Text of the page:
Ford. What a damn’d Epicurian-Rascall is this? my heart is ready to cracke with impatience: who saies this is improuident iealousie? my wife hath sent to him, the howre is fixt, the match is made: would any man haue thought this? see the hell of hauing a false woman: my bed shall be abus’d, my Coffers ransack’d, my reputation gnawne at, and I shall not onely receiue this villanous wrong, but stand vnder the adoption of abhominable termes, and by him that dœs mee this wrong: Termes, names: Amaimon sounds well: Lucifer, well: Barbason, well: yet they are Diuels additions, the names of fiends: But Cuckold, Wittoll, Cuckold? the Diuell himselfe hath not such a name. Page is an Asse, a secure Asse; hee will trust his wife, hee will not be iealous: I will rather trust a Fleming with my butter, Parson Hugh the Welshman with my Cheese, an Irish-man with my Aqua-vitae-bottle, or a Theefe to walke my ambling gelding, then my wife with her selfe. Then she plots, then shee ruminates, then shee deuises: and what they thinke in their hearts they may effect; they will breake their hearts but they will effect. Heauen bee prais’d for my iealousie: eleuen o’clocke the howre, I will preuent this, detect my wife, bee reueng’d on Falstaffe, and laugh at Page. I will about it, better three houres too soone, then a mynute too late: fie, fie, fie: Cuckold, Cuckold, Cuckold. Exit.
Enter Caius, Rugby, Page, Shallow, Slender, Host. Caius. Iacke Rugby.
Caius. Vat is the clocke, Iack.
Rug. ’Tis past the howre (Sir) that Sir Hugh promis’d to meet.
Cai. By gar, he has saue his soule, dat he is no-come: hee has pray his Pible well, dat he is no-come: by gar (Iack Rugby) he is dead already, if he be come.
Rug. Hee is wise Sir: hee knew your worship would kill him if he came.
Cai. By gar, de herring is no dead, so as I vill kill him: take your Rapier, (Iacke) I vill tell you how I vill kill him.
Rug. Alas sir, I cannot fence.
Cai. Villaine, take your Rapier.
Rug. Forbeare: heer’s company.
Host. ’Blesse thee, bully-Doctor.
Shal. ’Saue you Mr. Doctor Caius.
Page. Now good Mr. Doctor.
Slen. ’Giue you good-morrow, sir.
Caius. Vat be all you one, two, tree, fowre, come for?
Host. To see thee fight, to see thee foigne, to see thee trauerse, to see thee heere, to see thee there, to see thee passe thy puncto, thy stock, thy reuerse, thy distance, thy montant: Is he dead, my Ethiopian? Is he dead, my Francisco? ha Bully? what saies my Esculapius? my Galien? my heart of Elder? ha? is he dead bully-Stale? is he dead?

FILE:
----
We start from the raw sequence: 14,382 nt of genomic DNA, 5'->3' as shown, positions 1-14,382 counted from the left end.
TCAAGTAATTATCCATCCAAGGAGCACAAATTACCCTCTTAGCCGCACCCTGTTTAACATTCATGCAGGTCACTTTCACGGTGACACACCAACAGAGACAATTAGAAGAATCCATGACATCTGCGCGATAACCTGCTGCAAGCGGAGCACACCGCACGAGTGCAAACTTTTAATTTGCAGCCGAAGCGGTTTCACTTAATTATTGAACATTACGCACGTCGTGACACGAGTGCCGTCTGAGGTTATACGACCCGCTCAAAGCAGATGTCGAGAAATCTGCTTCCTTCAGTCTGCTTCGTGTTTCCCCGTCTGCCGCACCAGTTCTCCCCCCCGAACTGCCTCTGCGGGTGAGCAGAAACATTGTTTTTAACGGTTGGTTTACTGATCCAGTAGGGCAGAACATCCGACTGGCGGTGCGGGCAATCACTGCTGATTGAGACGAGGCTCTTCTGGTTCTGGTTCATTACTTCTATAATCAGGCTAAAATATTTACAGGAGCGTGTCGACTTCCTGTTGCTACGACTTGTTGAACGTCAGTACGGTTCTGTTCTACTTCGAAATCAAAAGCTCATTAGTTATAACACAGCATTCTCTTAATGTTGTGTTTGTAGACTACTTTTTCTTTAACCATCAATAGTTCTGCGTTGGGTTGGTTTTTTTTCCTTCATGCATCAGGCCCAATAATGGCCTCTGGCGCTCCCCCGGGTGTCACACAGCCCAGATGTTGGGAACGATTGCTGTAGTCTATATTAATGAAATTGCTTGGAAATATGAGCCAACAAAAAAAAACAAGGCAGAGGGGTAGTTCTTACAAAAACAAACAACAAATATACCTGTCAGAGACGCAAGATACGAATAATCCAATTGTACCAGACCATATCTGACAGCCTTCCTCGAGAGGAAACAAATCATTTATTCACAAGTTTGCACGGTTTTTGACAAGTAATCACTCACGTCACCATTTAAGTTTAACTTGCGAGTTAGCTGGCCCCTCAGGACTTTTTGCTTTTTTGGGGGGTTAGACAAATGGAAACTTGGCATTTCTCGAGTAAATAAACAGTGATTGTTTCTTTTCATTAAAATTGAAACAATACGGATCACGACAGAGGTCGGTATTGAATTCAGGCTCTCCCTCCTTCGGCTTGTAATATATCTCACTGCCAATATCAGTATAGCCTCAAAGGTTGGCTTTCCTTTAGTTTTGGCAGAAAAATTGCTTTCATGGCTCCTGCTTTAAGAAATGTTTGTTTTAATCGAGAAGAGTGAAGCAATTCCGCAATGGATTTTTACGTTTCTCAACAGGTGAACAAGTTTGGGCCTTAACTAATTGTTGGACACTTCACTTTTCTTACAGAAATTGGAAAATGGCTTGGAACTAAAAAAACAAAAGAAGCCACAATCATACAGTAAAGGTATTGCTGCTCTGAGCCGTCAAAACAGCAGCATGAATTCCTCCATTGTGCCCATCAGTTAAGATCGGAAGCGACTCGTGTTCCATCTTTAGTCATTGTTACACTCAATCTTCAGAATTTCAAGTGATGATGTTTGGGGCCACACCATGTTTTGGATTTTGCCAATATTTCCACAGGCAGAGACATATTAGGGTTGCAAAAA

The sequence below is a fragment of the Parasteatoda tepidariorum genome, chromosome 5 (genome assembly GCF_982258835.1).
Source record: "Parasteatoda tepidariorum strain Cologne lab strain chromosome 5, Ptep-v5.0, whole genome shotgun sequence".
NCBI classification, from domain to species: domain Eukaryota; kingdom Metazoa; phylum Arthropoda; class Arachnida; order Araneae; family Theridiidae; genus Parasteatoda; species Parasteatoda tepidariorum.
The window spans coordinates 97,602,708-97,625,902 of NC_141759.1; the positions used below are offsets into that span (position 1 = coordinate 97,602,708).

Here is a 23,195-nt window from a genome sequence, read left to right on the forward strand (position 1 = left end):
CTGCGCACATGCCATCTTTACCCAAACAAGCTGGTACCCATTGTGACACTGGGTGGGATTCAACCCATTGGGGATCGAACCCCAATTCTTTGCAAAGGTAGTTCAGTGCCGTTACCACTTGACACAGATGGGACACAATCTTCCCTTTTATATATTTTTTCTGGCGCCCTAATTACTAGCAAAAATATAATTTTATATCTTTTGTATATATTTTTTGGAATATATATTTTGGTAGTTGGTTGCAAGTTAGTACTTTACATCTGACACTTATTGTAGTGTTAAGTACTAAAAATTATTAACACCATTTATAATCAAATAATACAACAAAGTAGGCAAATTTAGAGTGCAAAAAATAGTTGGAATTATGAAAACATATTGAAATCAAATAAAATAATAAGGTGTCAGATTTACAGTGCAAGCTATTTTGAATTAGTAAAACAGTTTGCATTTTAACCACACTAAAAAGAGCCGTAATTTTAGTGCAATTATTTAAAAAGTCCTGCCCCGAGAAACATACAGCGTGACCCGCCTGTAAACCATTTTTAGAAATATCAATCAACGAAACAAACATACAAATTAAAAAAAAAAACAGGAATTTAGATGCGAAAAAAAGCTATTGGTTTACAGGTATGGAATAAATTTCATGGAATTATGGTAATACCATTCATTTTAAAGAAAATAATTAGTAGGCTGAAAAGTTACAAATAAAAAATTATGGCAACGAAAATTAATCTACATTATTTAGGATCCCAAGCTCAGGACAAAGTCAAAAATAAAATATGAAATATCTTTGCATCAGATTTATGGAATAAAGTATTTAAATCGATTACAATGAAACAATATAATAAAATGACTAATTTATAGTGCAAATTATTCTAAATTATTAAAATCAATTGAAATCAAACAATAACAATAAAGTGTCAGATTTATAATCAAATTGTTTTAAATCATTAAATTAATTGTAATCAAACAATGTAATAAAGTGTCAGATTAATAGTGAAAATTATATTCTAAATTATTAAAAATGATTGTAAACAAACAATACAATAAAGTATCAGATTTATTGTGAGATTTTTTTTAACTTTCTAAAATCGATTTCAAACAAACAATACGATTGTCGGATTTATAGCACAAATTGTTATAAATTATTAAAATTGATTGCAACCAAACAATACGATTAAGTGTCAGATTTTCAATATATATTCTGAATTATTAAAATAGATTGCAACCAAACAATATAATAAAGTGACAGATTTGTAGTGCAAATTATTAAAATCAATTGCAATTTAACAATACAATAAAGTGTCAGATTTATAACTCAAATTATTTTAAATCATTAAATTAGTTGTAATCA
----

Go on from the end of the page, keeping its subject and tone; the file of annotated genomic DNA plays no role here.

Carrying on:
Cai. By gar, he is de Coward-Iack-Priest of de vorld: he is not show his face.
Host. Thou art a Castalion-king-Vrinall: Hector of Greece (my Boy).
Cai. I pray you beare witnesse, that me haue stay, sixe or seuen, two tree howres for him, and hee is nocome.
Shal. He is the wiser man (M[aster]. Doctor) he is a curer of soules, and you a curer of bodies: if you should fight, you goe against the haire of your professions: is it not true, Master Page?
Page. Master Shallow; you haue your selfe beene a great fighter, though now a man of peace.
Shal. Body-kins M[aster] Page, though I now be old, and of the peace; if I see a sword out, my finger itches to make one: though wee are Iustices, and Doctors, and Church-men (M[aster] Page) wee haue some salt of our youth in vs, we are the sons of women (M[aster] Page.)
Page. ’Tis true, Mr. Shallow.
Shal. It wil be found so, (M[aster] Page: ) M[aster] Doctor Caius, I am come to fetch you home: I am sworn of the peace: you haue show’d your selfe a wise Physician, and Sir Hugh hath showne himselfe a wise and patient Churchman: you must goe with me, M[aster] Doctor
Host. Pardon, Guest-Iustice; a Mounseur Mocke-water.
Cai. Mock-vater? vat is dat?
Mock-water, in our English tongue, is Valour. (Bully.)
Cai. By gar, then I haue as much Mock-vater as de Englishman: scuruy-Iack-dog-Priest: by gar, mee vill cut his eares.
Host. He will Clapper-claw thee tightly (Bully.)
Cai. Clapper-de-claw? vat is dat?
Host. That is, he will make thee amends.
Cai. By-gar, me doe looke hee shall clapper-de-claw me, for by-gar, me vill haue it.
Host And I will prouoke him to't, or let him wag.
Cai. Me tanck you for dat.
Host. And moreouer, (Bully) but first, Mr. Ghuest, and M[aster]. Page, & eeke Caualeiro Slender, goe you through the Towne to Frogmore.
Page. Sir Hugh is there, is he?
Host. He is there, see what humor he is in: and I will bring the Doctor about by the Fields: will it doe well?
Shal. We will doe it.
All. Adieu, good M[aster]. Doctor.
Cai By-gar, me vill kill de Priest, for he speake for a Iack-an-Ape to Anne Page.
Host Let him die: sheath thy impatience: throw cold water on thy Choller: goe about the fields with mee through Frogmore, I will bring thee where Mistris Anne Page is, at a Farm-house a Feasting: and thou shalt wooe her: Cride-game, said I well?
Cai. By-gar, mee dancke you vor dat: by gar I loue you: and I shall procure 'a you de good Guest: de Earle, de Knight, de Lords, de Gentlemen, my patients.
Host. For the which, I will be thy aduersary toward Anne Page: said I well?
Cai. By-gar, 'tis good: vell said.
Host. Let vs wag then.
Cai. Come at my heeles, Iack Rugby. Exeunt.